Many authors have said something to the effect of, "Most of writing is rewriting." Knowing the truth of that and liking to rewrite -- revise -- are two different things. I really like what Lisa Preston has to say about this process in her Writer's Digest article. Whether an author chooses to indy publish or submit to a traditional publisher, revision is an important tool. If the prose looks as though it has fallen effortlessly out of the mind and through a writer's fingers to the keyboard, there's a high probability that the piece has been revised and edited.

The rewrite is tougher than the draft. But the right rewrite strengthens your fiction into something that lasts to publication and gains a significant readership. Boost your novel-polishing skills with these seven strategies.

A vivid illustration of why everyone needs at least a proofreader.

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Attention Authors. If you are considering indy publishing and if you are ready to engage the services of an editor, I have an opening in February. Check out my website. If you're interested or have questions PM me.

Editing services offered by Sharon Mignerey include copy editing, proofreading, and manuscript review.

Barbara O'Neal is one of my favorite authors, whose insights about creativity and the inner critic are a gentle reminder that being creative and the business of being creative are not the same thing. I hope you enjoy her article about the inner critic as much as I did.

Who is your inner critic? Not the thoughtful one, the editor who urges you to work harder, to reconsider that word choice. The other one, the nasty one who makes you miserable, and keeps you from …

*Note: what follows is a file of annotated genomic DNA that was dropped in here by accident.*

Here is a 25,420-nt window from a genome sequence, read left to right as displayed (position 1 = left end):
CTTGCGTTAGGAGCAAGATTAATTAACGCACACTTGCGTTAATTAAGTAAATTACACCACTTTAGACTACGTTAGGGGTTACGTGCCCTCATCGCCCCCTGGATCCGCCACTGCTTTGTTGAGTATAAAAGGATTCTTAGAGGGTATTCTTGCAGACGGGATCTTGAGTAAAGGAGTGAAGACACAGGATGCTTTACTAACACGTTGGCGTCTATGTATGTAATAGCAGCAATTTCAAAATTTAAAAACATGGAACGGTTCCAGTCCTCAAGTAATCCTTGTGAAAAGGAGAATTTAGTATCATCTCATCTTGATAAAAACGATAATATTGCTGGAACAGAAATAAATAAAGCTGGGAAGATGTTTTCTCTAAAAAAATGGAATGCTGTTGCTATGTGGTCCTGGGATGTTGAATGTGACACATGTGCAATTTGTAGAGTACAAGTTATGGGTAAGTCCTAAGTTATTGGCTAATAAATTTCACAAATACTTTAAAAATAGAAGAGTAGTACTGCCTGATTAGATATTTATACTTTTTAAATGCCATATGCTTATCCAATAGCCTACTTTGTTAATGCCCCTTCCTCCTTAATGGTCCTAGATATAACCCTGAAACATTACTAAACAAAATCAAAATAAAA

The following is excellent advice from Nathan Lowell for anyone considering the "indy" route for publication.

“Hurry, hurry, hurry! Step right up! The show’s about to begin! For the price of one thin dime see wonders beyond imagining. Sales beyond your wildest dreams and begin earning good mone…

Donald Maass is both a legendary literary agent and an incomparable writing teacher. His most recent blog in Writer Unboxed is about the relationship protagonists have with the worlds they inhabit. An excellent article for authors who want to create believable worlds, regardless of genre.

How do you think of our world? How is it organized, in your mind? Geographically? Planet, continents, countries, regions, states, counties, cities, neighborhoods, streets? Politically, by a ran…

Writers tend to write what they know, and this includes the ethnicity of characters. At the same time, there's the desire to be inclusive and to express diversity, which can result in the best friend or confidant being a person of color. Hallmark movies often have this, and I find myself wishing the roles were reversed. This terrific article by Jason Evans discusses this pitfall, and even better, identifies how to avoid it. I especially like the term "agency" that Jason uses to describe the process of creating believable secondary characters, which should be the standard for ANY secondary character.

The Magical Negro is a trope as old as American literature. Originally, the Magical Negro was there to show white readers that African-Americans could be wise, intelligent, and loyal, just like all…

Indie authors, this is for you.

Take your sales to the next level! The author of the award-winning, bestselling Let's Get Digital is back with an advanced guide for more experienced self-publishers.There are over 4 million books in the Kindle Store, with thousands more added every day. How do you get yours noticed? Visibil...